A federal judge postpones the execution of the only woman sentenced to death this year

A Federal Judge Postpones The Execution Of The Only Woman Sentenced To Death This Year

Washington, DC – Federal District Judge Randolph Moss overturned an order from the United States’ director of prisons, which had set for January 12 the execution of the only woman sentenced to this sentence in the country this year, and now could receive a new date for after Joe Biden’s inauguration.

Lisa Montgomery was found guilty of strangling an eight-month-pregnant woman and then using a kitchen knife to remove a baby from her womb.

The federal judge alleged that the Department of Justice illegally rescheduled the execution, which could lead to the government of President Donald Trump setting the new date.

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The woman’s execution was originally scheduled for this month at the Federal Correctional Complex in Terre Haute, Indiana, but was postponed by Moss after defense attorneys asked him to extend the timeframe to file a clemency petition. The lawyers contracted the coronavirus when they visited their client.

Moss had prohibited the Bureau of Prisons from enforcing the death penalty against Lisa Montgomery before the end of the year and authorities rescheduled it for January 12, but the judge ruled Wednesday that the agency was also prohibited from rescheduling the execution during the postponement. valid.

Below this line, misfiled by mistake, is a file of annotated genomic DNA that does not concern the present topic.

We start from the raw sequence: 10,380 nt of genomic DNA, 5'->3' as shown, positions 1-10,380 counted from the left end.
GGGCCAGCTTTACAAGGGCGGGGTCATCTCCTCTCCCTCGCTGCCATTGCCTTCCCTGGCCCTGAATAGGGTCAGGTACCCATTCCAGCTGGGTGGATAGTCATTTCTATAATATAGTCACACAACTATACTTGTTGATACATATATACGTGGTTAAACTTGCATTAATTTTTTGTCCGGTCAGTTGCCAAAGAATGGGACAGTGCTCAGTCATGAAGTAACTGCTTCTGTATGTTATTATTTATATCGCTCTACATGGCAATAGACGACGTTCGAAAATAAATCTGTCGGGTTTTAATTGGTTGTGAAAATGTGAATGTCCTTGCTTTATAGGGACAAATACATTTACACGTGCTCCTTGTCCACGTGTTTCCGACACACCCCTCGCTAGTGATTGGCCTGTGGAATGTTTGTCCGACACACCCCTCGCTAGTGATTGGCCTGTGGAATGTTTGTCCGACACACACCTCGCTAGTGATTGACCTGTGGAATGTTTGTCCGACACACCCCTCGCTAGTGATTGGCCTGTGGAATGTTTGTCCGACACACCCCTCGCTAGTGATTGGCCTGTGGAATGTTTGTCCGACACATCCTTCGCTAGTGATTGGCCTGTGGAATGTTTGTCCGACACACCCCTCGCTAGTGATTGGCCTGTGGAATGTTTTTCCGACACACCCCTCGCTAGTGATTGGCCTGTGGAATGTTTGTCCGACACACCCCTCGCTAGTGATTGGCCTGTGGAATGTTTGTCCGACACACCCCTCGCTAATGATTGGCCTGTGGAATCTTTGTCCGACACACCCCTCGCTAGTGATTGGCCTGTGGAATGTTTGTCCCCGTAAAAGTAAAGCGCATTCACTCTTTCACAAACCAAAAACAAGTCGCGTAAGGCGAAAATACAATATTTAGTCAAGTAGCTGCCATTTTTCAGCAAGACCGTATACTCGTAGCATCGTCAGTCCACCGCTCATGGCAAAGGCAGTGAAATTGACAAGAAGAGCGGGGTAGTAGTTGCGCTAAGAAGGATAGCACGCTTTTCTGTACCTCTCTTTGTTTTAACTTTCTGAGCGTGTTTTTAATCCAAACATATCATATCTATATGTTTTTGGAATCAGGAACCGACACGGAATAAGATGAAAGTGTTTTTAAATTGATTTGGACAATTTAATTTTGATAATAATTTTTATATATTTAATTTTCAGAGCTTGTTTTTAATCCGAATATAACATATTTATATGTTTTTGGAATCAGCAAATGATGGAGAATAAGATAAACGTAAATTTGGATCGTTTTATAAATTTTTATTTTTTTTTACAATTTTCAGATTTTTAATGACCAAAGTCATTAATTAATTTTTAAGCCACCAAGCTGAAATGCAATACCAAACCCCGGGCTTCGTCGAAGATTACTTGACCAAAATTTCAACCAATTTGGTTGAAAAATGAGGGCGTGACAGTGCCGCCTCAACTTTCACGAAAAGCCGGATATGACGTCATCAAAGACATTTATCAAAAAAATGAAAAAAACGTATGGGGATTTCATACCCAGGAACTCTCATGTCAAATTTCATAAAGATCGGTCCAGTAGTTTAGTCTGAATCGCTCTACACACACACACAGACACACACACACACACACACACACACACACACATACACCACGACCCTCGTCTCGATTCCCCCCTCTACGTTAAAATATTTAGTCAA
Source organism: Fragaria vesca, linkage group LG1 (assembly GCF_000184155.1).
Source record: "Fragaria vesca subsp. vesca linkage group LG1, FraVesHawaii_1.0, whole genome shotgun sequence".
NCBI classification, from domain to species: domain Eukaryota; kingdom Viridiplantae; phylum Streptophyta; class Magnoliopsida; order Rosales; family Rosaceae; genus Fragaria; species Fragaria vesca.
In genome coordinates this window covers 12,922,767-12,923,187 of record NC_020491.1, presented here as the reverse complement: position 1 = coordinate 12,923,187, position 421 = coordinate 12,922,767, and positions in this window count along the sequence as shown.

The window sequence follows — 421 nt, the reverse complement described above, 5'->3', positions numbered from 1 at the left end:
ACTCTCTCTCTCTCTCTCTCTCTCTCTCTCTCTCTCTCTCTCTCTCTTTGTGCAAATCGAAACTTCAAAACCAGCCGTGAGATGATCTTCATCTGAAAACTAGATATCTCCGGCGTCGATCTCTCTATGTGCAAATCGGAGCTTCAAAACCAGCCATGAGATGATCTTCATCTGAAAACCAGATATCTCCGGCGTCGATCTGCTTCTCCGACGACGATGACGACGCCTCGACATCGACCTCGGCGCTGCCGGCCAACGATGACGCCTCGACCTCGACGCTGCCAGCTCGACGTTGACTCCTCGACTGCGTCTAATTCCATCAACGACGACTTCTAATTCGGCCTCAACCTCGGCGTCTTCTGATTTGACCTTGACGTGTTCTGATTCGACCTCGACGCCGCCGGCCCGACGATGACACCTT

“The court, therefore, finds that the principal’s order to set a new execution date while a court adjournment is in effect is’ not in accordance with the law,” Moss wrote.

A Justice Department spokesman did not immediately respond to a request for comment on the matter.

Montgomery was found guilty of murdering 23-year-old Bobbie Jo Stinnett in Skidmore in northwestern Missouri in December 2004. Montgomery used a rope to strangle Stinnett, who was eight months pregnant, and then pulled a baby from her womb with a kitchen knife, authorities said.

According to prosecutors, Montgomery removed the baby from Stinnett’s body, took her away, and attempted to pass her off as his daughter. Montgomery’s defense has argued that she suffers from serious mental disorders.

Generally, according to the guidelines of the Department of Justice, a person sentenced to death must receive 20 days’ notice that he will be executed. Due to the judge’s order, if the Justice Department decides to reschedule the date for January it would mean that the execution will have to be set for after Biden assumes the presidency on January 20.

A Biden spokesman told The Associated Press that the president-elect “opposes the death penalty now and in the future” and as president will seek to end its application. However, representatives for Biden did not say whether there would be a pause in executions immediately when he takes office.

“Due to the severity of Ms. Montgomery’s mental disorders, the sexual and physical torture she suffered in her life, and the connection between her trauma and the facts of her crime, we ask President Trump to grant her clemency and commute her sentence to life imprisonment, ”said one of the defense attorneys, Sandra Babcock, in a statement.

Two other federal prisoners are scheduled to be executed in January but after they tested positive for the coronavirus, their lawyers requested that they be postponed.

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